Some of my projects:

  • 3D/4D studies of mid-ocean ridge systems (see below)
  • Natural disaster and sustainable development.
  • Katrina deceased victims (see below)
  • Bamboo bikes for rural transportation in Africa (see below)
Education
Ph.D.
Columbia
1982
Master of Science
Sydney
1978
Bachelor of Science
Melbourne
1969
Selected Publications:
Seismic imaging in three dimensions on the East Pacific Rise, Mutter, J C; Carbotte, S M; Nedimovic, M; Canales, J P; Carton, H EOS, Volume: 90, Issue: 42 p.: 374-375 (2009)
Preconditions of Disaster: Promonitions of Tragedy, Mutter, J. C. Disasters:Recipes and Remedies, Volume: 75, The New School New York p.: 691-726 (2008)
Evidence for fault weakness and fluid flow within an active low-angle normal fault, Floyd, J. S.; Mutter, J. C.; Goodliffe, A. M.; Taylor, B. Nature Jun 14, Volume: 411, Issue: 6839 p.: 779-783 (2001)
Secure, Long-Term Sequestration of CO2 In Deep Saline Aquifers Associated With Oceanic and Continental Basaltic Rocks, Takahashi, T.; Goldberg, D.;Mutter, J. SRI International Symposium "Deep Sea & CO2 2000" p.: 1415 (2000)
Preconditions of Disaster: Promonitions of Tragedy, Mutter, J. C.; Carbotte, S. M.; Su, W. S.; Xu, L. Q.; Buhl, P.; Detrick, R. S.; Kent, G. M.; Orcutt, J. A.; Harding, A. J. Science Apr 21, Volume: 268, Issue: 5209 p.: 391-395 (1995)
Seismic Images of Active Magma Systems beneath the East Pacific Rise between 17-Degrees-05' and 17-Degrees-35's, , Mutter, J. C.; Carbotte, S. M.; Su, W. S.; Xu, L. Q.; Buhl, P.; Detrick, R. S.; Kent, G. M.; Orcutt, J. A.; Harding, A. J. , Volume: 268, Issue: 5209 p.: 391-395 (1995)
Marc W. Spiegelman
Personal Information
Marc
W.
Spiegelman
Professor
Earth and Environmental Sciences
Seismology Geology and Tectonophysics
Contact Information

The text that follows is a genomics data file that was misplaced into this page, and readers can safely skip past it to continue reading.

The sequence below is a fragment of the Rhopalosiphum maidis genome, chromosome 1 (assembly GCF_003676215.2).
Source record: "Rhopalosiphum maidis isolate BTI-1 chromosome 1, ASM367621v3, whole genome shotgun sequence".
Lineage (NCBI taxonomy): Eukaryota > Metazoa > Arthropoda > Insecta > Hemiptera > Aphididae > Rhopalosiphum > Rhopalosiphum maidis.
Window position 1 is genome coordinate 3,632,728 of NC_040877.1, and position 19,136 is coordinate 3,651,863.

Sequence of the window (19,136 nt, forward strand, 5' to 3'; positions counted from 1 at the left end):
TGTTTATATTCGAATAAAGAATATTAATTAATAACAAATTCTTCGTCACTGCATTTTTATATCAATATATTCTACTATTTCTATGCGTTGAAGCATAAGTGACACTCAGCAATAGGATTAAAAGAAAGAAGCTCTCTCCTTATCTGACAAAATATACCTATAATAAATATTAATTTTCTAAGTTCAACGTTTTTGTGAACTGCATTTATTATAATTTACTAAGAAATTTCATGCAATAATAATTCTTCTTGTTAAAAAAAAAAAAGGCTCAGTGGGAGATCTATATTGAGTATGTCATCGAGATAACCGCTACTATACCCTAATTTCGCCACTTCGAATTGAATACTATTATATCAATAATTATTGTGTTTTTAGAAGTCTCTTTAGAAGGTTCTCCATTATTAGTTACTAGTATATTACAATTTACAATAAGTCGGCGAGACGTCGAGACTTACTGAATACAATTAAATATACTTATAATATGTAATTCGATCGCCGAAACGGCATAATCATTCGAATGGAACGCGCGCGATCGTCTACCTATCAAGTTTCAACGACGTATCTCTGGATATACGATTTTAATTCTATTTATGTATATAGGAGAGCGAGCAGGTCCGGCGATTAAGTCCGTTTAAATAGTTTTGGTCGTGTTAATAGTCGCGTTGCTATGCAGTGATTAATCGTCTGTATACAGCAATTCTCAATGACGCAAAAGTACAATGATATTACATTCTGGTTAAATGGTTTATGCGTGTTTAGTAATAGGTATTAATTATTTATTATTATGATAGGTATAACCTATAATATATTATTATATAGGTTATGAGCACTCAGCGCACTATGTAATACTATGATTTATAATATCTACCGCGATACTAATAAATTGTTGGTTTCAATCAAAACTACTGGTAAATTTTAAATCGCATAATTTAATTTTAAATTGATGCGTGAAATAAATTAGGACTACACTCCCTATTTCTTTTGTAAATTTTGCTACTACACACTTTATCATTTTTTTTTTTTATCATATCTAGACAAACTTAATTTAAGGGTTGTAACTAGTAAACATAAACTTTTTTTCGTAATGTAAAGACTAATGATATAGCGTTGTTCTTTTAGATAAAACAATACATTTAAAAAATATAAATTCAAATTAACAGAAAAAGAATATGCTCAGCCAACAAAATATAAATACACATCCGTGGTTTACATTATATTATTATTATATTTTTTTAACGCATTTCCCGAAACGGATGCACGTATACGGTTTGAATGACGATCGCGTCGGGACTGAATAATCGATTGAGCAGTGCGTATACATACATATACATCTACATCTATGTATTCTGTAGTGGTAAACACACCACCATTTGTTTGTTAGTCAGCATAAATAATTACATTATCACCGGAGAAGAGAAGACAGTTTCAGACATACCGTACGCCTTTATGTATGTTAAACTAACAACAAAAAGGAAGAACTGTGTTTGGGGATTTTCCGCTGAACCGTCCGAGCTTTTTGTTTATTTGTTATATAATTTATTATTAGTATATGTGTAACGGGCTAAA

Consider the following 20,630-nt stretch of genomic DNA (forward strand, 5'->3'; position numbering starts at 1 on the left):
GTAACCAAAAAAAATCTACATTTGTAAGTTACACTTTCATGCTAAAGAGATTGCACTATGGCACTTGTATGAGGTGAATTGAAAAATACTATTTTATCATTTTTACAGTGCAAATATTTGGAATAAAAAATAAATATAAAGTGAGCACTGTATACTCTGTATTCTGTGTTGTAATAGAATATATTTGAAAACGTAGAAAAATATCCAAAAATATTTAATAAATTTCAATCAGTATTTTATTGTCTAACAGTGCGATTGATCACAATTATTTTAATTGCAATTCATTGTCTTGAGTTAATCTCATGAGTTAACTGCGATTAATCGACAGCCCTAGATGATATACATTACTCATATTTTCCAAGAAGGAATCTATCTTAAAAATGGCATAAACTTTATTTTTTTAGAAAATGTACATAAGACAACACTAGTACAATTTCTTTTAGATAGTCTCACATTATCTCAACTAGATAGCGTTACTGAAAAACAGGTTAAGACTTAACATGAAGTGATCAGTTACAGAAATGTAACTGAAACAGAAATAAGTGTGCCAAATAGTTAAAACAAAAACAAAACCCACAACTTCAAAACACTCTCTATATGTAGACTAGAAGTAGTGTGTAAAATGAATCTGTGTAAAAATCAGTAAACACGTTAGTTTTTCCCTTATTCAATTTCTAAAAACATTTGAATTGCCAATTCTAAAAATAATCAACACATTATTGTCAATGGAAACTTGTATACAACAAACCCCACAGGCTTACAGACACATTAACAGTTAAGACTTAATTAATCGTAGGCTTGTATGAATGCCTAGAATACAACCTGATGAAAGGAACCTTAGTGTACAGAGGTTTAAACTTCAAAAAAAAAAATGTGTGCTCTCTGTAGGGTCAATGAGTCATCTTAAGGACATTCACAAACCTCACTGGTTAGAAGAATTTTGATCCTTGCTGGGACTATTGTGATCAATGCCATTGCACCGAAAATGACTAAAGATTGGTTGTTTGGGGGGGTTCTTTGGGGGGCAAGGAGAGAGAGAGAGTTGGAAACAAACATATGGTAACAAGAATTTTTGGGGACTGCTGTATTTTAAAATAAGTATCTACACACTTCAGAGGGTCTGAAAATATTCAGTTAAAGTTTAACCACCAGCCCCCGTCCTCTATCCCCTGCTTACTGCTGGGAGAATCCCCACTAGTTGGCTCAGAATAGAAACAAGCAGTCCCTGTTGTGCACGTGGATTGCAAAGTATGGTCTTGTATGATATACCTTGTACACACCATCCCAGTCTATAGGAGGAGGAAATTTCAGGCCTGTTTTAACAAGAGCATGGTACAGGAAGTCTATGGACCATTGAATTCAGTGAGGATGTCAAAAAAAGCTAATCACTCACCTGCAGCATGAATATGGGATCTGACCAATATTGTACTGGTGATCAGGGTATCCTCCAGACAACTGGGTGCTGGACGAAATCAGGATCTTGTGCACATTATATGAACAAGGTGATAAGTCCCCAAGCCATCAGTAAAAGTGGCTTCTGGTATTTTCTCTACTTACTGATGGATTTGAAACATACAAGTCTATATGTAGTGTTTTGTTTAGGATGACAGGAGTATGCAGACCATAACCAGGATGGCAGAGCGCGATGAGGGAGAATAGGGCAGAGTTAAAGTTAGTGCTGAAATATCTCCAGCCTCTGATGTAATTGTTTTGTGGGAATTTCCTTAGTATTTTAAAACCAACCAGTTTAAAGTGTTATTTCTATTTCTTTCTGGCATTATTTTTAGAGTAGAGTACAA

108K Seismology
61 Route 9W - PO Box 1000
Palisades
NY
10964-8000
US
(845) 704-2323

Fax: 

(845) 365-8150

Fields of interest: 

Dynamic fluid flow, from magma migration theory to sedimentary basins and groundwater hydrology.

My early enthusiasm for earth sciences was fed by a steady diet of outdoor activities and PBS documentaries. While it rapidly became clear that I would not be the next Jacques Cousteau, I found that I could combine my tastes for backpacking and physics as a geology/geophysics major. As a Harvard undergraduate, I constructed physical models of mountain-building processes between stints as a U.S. Forest Service ranger, then moved to Cambridge, England, where I conducted my Ph.D. research on magma migration in the mantle.

At Lamont, I have been extending magma migration theory into a more general one that describes the interactions between solids and fluids in the earth. Magma migration provides an important link between large-scale mantle convection and petrology/geochemistry and my research seeks to close the gap between these two disciplines. This work also lends new insights into other fluid-flow problems, current research is attempting to extend this theory to investigate dynamic fluid flow in sedimentary basins and groundwater hydrology. My work is primarily computational and my students, colleagues and I are implementing new techniques and technologies to take advantage of parallel computing. With a quantitative basis for fluid-flow research, we hope to integrate this theory with Lamont's strong observational programs in petrology, basin dynamics and groundwater tracer studies.

Education
Ph.D.
Cambridge
1989
Bachelor of Arts
Harvard
1985